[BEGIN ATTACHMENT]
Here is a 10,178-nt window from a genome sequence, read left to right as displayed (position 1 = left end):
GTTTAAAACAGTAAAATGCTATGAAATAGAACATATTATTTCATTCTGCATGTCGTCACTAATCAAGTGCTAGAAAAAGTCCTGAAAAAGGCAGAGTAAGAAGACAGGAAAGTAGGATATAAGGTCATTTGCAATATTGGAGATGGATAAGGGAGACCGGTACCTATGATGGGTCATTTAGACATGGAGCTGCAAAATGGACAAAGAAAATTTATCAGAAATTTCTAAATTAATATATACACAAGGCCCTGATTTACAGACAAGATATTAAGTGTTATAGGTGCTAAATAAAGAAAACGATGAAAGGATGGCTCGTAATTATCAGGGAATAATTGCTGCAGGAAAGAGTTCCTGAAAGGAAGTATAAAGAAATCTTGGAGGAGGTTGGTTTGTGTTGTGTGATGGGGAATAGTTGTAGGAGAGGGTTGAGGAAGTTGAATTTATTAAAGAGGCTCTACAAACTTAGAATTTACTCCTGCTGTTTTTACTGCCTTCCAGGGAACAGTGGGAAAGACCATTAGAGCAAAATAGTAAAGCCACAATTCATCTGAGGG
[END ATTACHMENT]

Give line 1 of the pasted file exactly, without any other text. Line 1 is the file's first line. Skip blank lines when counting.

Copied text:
Here is a 10,178-nt window from a genome sequence, read left to right as displayed (position 1 = left end):